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The Best Things to See and Do In Gros Morne National Park

Why You Need to Visit This Amazing Newfoundland Park Now

A road with a mountain view on the way to Gros Morne National Park in Newfoundland

Travel to Newfoundland peaks in the summer when its cool cities and spectacular parks beckon visitors. For a taste of the province’s incredible scenery, here’s why you should visit the rugged mountains, dramatic fjords, great hiking trails and panoramic views of Gros Morne National Park.

Hike up Gros Morne Mountain

A group of four people hiking through Gros Morne National Park 

Those seeking an epic—and challenging—day hike will want to tackle Gros Morne Mountain. Trekking up Newfoundland’s second-highest peak requires steady footwork and stamina, but adventurers are rewarded with spectacular views. Keep an eye out for wildlife, such as moose, Arctic hares and ptarmigan, the official game bird of Newfoundland and Labrador. While it could prove too difficult for some, there is a turn-back point before braving the ascent.

Walk upon the earth’s mantle

Group of hikers exploring the Tablelands in Gros Morne National Park 

Described as half a billion years in the making, the Tablelands is a worth a visit and is a relatively easy way to start exploring the park. Follow a guide and learn about the unique landscape or buy a map and go on your own. Whichever you choose, you get to walk on the earth’s mantle, usually located far below the earth’s crust. Look to the ground for pitcher plants, the province’s floral emblem.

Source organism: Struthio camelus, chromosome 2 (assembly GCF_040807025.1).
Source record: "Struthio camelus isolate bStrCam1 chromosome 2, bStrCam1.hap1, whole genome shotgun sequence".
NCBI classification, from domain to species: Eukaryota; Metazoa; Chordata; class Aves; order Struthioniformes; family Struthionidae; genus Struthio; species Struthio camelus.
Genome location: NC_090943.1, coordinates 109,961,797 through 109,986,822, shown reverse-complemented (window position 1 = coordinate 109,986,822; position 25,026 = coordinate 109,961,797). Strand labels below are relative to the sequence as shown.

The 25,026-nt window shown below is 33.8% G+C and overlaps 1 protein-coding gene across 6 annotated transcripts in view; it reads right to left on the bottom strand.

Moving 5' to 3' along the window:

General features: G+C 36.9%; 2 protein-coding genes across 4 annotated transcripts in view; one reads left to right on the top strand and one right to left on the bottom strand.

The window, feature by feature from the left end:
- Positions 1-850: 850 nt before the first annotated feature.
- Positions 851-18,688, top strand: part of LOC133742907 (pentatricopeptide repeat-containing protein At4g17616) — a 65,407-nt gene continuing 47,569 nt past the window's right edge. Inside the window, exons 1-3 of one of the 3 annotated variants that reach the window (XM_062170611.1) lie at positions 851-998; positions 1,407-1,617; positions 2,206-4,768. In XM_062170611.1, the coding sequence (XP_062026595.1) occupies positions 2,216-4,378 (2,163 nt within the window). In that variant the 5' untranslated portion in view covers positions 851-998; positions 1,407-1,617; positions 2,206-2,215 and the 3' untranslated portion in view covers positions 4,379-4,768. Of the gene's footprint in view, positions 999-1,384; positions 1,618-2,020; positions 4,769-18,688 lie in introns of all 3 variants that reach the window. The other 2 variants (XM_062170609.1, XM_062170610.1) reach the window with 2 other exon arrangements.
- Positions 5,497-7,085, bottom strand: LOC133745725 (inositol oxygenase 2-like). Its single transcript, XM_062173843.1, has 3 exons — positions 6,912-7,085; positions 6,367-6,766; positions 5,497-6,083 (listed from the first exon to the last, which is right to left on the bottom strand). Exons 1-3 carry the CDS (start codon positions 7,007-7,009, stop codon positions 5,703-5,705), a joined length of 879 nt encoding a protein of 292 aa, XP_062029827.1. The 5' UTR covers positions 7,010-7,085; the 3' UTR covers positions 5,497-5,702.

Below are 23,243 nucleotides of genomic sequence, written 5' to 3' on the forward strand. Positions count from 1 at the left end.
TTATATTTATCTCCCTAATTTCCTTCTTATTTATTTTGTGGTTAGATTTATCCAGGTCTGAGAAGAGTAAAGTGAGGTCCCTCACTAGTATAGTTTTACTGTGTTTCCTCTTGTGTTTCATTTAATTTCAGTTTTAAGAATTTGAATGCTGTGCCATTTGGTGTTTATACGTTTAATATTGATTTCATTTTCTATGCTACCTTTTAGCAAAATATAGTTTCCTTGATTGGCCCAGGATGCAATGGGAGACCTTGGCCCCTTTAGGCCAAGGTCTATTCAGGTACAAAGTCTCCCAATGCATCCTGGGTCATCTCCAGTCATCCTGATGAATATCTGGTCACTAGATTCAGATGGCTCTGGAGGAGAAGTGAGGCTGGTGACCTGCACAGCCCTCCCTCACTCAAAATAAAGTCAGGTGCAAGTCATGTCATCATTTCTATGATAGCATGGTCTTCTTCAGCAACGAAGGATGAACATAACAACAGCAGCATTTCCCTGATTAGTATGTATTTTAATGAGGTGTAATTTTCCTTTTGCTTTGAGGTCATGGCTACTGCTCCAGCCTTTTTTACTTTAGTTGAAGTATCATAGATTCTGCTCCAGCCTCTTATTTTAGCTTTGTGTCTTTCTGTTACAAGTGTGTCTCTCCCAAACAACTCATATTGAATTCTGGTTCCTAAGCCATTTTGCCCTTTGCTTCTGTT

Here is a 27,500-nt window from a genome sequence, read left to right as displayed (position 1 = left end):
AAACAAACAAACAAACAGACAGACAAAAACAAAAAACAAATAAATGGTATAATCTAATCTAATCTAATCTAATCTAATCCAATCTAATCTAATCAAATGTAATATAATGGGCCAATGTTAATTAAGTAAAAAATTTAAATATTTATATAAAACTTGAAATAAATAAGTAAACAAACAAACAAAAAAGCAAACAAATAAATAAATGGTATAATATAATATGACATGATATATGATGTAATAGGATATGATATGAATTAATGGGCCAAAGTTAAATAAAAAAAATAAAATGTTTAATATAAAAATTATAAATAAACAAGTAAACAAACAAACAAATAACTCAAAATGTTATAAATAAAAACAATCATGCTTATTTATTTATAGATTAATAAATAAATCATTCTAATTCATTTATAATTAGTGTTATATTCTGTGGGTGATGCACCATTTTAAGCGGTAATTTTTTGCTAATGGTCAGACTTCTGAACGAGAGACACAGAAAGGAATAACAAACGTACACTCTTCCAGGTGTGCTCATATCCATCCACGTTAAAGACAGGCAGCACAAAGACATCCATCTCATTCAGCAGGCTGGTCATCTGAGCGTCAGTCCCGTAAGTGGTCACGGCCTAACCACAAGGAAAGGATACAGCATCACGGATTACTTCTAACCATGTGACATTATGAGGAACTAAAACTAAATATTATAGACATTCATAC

Ease aching muscles

A man and child run along the coast at Rocky Harbour 

After working up a sweat on the trails, cool off with an indoor swim at the recreation complex in Rocky Harbour. This modern oasis in the woods also features a giant whirlpool. If you’re closer to Shallow Bay, ditch the shoes and stroll the long sandy beach, then go for a dip in the Gulf of St. Lawrence.

Float through a fjord

People on a boat enjoying a spectacular view as they float in Western Brook Pond 

Experience Western Brook Pond, home to a land-locked fjord carved from glaciers, cascading waterfalls and billion-year-old cliffs. You can see it from various hiking vantage points, but a boat tour provides a whole other breathtaking angle.

Try glamping

Glamping site with a man barbecuing as a woman reads at a picnic table 

There is no shortage of traditional campsites available at five campgrounds, but if you’re not a seasoned camper or just want homier comforts you may prefer a rustic cabin or an oTENTik, a cabin-meets-tent set on a raised floor and outfitted with beds. Light a campfire and reminisce about the day’s adventures over s’mores.

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Image credits: © 2019 Newfoundland & Labrador Tourism